Play Value:
    Wildlife Food Source
    Edibility:
    Acorns (nuts) are edible after tannins are leached or boiled out.
    Dimensions:
    Height: 50 ft. 0 in. - 80 ft. 0 in.
    Width: 45 ft. 0 in. - 65 ft. 0 in.
  • Whole Plant Traits:
    Plant Type:
    Poisonous
    Tree
    Woody Plant Leaf Characteristics:
    Deciduous
    Habit/Form:
    Oval
    Pyramidal
    Rounded
  • Cultural Conditions:
    Light:
    Full sun (6 or more hours of direct sunlight a day)
    Soil Texture:
    Clay
    Loam (Silt)
    Soil Drainage:
    Good Drainage
    Occasionally Wet
    Available Space To Plant:
    24-60 feet
    NC Region:
    Piedmont
    USDA Plant Hardiness Zone:
    6b, 6a, 7b, 7a, 8b, 8a, 9b, 9a
  • Fruit:
    Fruit Color:
    Brown/Copper
    Display/Harvest Time:
    Fall
    Fruit Type:
    Nut
    Fruit Length:
    < 1 inch
    Fruit Width:
    < 1 inch
    Fruit Description:
    0.5 in. dark brown acorn enclosed 1/3 by a cup which is top-shaped, with appressed scales. They mature in 1 year;
  • Flowers:
    Flower Color:
    Brown/Copper
    Flower Inflorescence:
    Catkin
    Insignificant
    Flower Bloom Time:
    Spring
    Flower Description:
    Male and female flowers grow on the same tree. Male flowers are borne on hanging slender catkins and females are borne on short spikes.
  • Leaves:
    Woody Plant Leaf Characteristics:
    Deciduous
    Leaf Color:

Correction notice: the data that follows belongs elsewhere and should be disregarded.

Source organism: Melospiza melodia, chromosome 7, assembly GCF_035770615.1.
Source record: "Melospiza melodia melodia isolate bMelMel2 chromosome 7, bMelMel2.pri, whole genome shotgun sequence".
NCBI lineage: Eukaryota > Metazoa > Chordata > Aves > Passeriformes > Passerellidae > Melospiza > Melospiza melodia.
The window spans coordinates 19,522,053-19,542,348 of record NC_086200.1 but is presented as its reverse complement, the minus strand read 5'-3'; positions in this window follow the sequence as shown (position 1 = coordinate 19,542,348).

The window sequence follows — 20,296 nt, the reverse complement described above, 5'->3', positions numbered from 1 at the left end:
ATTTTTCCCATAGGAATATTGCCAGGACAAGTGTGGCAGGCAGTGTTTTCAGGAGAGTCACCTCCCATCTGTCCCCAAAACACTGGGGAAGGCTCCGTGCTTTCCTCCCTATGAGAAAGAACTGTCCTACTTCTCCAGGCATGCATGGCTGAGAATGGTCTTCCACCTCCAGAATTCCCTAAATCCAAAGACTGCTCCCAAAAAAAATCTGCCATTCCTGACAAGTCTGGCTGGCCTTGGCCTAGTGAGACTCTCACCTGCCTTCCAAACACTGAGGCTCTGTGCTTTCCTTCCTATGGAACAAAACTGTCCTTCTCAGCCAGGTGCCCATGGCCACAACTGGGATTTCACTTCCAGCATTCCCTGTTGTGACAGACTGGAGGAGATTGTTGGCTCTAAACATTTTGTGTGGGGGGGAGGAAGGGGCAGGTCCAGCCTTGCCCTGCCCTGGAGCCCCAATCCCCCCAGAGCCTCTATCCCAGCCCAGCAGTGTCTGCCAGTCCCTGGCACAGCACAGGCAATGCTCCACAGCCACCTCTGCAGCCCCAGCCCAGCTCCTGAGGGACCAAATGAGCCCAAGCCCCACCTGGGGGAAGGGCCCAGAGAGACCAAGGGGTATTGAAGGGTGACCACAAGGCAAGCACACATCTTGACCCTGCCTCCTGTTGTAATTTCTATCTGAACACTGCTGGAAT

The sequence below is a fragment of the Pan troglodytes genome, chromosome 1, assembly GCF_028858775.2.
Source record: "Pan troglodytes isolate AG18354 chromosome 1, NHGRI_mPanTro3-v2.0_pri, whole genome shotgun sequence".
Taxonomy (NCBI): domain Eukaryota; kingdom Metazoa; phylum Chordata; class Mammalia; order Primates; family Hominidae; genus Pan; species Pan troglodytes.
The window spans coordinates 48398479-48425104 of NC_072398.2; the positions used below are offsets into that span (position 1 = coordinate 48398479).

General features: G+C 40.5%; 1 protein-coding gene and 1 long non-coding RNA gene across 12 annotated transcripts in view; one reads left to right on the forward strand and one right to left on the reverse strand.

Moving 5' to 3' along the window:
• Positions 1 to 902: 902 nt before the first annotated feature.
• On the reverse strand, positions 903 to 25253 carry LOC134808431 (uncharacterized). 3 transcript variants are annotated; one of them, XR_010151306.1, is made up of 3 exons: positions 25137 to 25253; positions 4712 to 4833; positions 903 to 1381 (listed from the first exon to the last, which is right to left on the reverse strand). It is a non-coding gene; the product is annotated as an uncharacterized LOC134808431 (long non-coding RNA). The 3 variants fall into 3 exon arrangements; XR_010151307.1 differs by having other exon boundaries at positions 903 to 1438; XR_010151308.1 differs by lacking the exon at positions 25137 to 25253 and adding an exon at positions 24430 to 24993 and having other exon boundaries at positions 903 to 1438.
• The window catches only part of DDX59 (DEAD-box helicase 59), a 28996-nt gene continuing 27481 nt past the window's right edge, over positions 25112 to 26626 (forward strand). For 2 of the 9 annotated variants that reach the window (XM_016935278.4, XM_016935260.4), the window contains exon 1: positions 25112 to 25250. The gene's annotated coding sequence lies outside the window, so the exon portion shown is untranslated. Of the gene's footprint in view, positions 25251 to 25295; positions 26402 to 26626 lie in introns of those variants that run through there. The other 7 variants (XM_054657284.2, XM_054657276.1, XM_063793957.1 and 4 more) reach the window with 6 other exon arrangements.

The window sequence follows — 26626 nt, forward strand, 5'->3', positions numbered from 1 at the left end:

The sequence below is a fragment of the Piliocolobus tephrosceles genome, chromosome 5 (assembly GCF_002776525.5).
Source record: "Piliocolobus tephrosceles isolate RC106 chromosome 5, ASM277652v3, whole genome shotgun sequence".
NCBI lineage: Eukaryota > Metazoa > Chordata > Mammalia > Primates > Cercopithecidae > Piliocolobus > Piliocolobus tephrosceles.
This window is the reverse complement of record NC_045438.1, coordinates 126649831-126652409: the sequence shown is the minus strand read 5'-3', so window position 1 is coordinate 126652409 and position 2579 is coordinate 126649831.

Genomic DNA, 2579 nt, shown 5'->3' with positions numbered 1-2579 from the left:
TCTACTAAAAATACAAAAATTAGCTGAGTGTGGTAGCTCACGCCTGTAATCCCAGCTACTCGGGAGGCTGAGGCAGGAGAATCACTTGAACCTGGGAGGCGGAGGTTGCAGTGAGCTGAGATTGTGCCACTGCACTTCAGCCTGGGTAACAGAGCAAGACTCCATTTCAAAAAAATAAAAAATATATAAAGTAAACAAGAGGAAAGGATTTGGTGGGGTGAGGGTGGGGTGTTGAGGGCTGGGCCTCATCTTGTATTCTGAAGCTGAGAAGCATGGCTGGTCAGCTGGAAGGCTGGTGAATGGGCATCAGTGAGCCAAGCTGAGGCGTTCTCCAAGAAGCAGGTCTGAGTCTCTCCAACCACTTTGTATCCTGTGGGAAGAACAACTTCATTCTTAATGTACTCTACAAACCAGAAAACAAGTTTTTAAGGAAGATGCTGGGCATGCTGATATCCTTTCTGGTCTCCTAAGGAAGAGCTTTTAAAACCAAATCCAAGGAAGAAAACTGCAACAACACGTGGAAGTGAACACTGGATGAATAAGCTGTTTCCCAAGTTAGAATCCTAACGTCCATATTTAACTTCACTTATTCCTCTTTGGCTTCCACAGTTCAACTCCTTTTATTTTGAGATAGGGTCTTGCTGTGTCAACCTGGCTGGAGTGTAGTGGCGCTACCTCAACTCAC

Green
    Leaf Feel:
    Leathery
    Deciduous Leaf Fall Color:
    Brown/Copper
    Red/Burgundy
    Leaf Type:
    Simple
    Leaf Arrangement:
    Alternate
    Leaf Shape:
    Elliptical
    Oblanceolate
    Leaf Margin:
    Entire
    Sinuate
    Hairs Present:
    Yes
    Leaf Length:
    3-6 inches
    Leaf Width:
    1-3 inches
    Leaf Description:
    Dark green leaves which are hairless above and light green beneath with yellowish pubescence. Leaves persist into winter. They are 2-5 inch long and 1/2 - 2 inches wide. Margins are smooth to wavy.
  • Bark:
    Bark Color:
    Light Brown
    Light Gray
    Surface/Attachment:
    Ridges
    Bark Description:
    The bark is gray-brown, tight and quite hard, with broad, irregular ridges and very shallow furrows.
  • Stem:
    Stem Color:
    Brown/Copper
    Gray/Silver
    Red/Burgundy
    Stem Is Aromatic:
    No
    Stem Description:
    Young twigs are reddish-brown and hairless. On older twigs and branches grayish.
  • Landscape:
    Landscape Location:
    Lawn
    Meadow
    Naturalized Area
    Landscape Theme:
    Butterfly Garden
    Native Garden
    Nighttime Garden
    Pollinator Garden
    Design Feature:
    Shade Tree
    Attracts:
    Butterflies
    Moths
    Pollinators
    Resistance To Challenges:
    Deer
    Wet Soil
    Problems:
    Problem for Horses
  • Poisonous to Humans:
    Poison Severity:
    Low
    Poison Symptoms:
    Stomach pain, constipation and later bloody diarrhea, excessive thirst and urination if young leaves or raw acorns eaten.
    Poison Toxic Principle:
    Gallotannins, quercitrin, and quercitin.
    Causes Contact Dermatitis:
    No
    Poison Part:
    Fruits
    Leaves